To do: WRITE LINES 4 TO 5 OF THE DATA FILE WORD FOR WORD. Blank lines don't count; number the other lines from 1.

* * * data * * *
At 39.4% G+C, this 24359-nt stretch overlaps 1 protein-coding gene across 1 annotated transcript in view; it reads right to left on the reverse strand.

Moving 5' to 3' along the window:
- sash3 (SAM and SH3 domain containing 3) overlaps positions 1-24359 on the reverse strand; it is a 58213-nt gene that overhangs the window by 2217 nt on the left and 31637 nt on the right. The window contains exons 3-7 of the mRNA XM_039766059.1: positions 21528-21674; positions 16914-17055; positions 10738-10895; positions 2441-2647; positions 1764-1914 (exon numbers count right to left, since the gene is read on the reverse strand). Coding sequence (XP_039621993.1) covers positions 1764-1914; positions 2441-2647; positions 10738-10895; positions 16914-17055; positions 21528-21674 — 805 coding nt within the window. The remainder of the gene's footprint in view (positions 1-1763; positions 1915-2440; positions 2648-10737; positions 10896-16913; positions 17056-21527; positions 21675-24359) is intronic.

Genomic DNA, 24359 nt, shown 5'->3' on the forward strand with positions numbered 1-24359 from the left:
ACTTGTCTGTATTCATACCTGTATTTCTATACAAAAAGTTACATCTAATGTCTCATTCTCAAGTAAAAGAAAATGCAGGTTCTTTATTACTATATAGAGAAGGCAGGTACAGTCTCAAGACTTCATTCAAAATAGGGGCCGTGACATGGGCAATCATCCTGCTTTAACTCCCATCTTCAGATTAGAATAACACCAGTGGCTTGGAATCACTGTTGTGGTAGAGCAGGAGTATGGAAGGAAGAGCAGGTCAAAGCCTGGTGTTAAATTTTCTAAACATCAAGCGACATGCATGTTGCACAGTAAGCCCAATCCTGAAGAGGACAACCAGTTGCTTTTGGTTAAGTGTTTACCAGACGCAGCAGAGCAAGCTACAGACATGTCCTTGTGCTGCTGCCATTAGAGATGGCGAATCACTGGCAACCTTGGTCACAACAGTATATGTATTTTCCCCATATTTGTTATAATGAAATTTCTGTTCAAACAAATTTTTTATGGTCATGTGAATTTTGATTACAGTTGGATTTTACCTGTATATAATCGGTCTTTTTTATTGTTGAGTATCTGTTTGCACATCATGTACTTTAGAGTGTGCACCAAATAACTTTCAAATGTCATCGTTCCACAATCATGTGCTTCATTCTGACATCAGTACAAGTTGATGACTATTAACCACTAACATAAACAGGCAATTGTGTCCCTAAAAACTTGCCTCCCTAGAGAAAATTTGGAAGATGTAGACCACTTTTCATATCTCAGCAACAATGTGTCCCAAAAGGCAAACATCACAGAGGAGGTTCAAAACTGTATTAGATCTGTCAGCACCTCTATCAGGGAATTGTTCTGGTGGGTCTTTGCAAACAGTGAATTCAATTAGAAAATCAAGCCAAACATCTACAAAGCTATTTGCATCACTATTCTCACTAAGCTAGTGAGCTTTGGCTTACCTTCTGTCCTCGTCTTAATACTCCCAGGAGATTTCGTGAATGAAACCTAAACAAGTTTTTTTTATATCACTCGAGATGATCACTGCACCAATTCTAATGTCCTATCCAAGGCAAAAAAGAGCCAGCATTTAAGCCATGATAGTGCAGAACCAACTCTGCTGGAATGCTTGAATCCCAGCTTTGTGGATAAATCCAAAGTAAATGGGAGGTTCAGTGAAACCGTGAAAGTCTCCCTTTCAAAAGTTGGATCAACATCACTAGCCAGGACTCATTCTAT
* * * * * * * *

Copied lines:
Genomic DNA, 24359 nt, shown 5'->3' on the forward strand with positions numbered 1-24359 from the left:
ACTTGTCTGTATTCATACCTGTATTTCTATACAAAAAGTTACATCTAATGTCTCATTCTCAAGTAAAAGAAAATGCAGGTTCTTTATTACTATATAGAGAAGGCAGGTACAGTCTCAAGACTTCATTCAAAATAGGGGCCGTGACATGGGCAATCATCCTGCTTTAACTCCCATCTTCAGATTAGAATAACACCAGTGGCTTGGAATCACTGTTGTGGTAGAGCAGGAGTATGGAAGGAAGAGCAGGTCAAAGCCTGGTGTTAAATTTTCTAAACATCAAGCGACATGCATGTTGCACAGTAAGCCCAATCCTGAAGAGGACAACCAGTTGCTTTTGGTTAAGTGTTTACCAGACGCAGCAGAGCAAGCTACAGACATGTCCTTGTGCTGCTGCCATTAGAGATGGCGAATCACTGGCAACCTTGGTCACAACAGTATATGTATTTTCCCCATATTTGTTATAATGAAATTTCTGTTCAAACAAATTTTTTATGGTCATGTGAATTTTGATTACAGTTGGATTTTACCTGTATATAATCGGTCTTTTTTATTGTTGAGTATCTGTTTGCACATCATGTACTTTAGAGTGTGCACCAAATAACTTTCAAATGTCATCGTTCCACAATCATGTGCTTCATTCTGACATCAGTACAAGTTGATGACTATTAACCACTAACATAAACAGGCAATTGTGTCCCTAAAAACTTGCCTCCCTAGAGAAAATTTGGAAGATGTAGACCACTTTTCATATCTCAGCAACAATGTGTCCCAAAAGGCAAACATCACAGAGGAGGTTCAAAACTGTATTAGATCTGTCAGCACCTCTATCAGGGAATTGTTCTGGTGGGTCTTTGCAAACAGTGAATTCAATTAGAAAATCAAGCCAAACATCTACAAAGCTATTTGCATCACTATTCTCACTAAGCTAGTGAGCTTTGGCTTACCTTCTGTCCTCGTCTTAATACTCCCAGGAGATTTCGTGAATGAAACCTAAACAAGTTTTTTTTATATCACTCGAGATGATCACTGCACCAATTCTAATGTCCTATCCAAGGCAAAAAAGAGCCAGCATTTAAGCCATGATAGTGCAGAACCAACTCTGCTGGAATGCTTGAATCCCAGCTTTGTGGATAAATCCAAAGTAAATGGGAGGTTCAGTGAAACCGTGAAAGTCTCCCTTTCAAAAGTTGGATCAACATCACTAGCCAGGACTCATTCTAT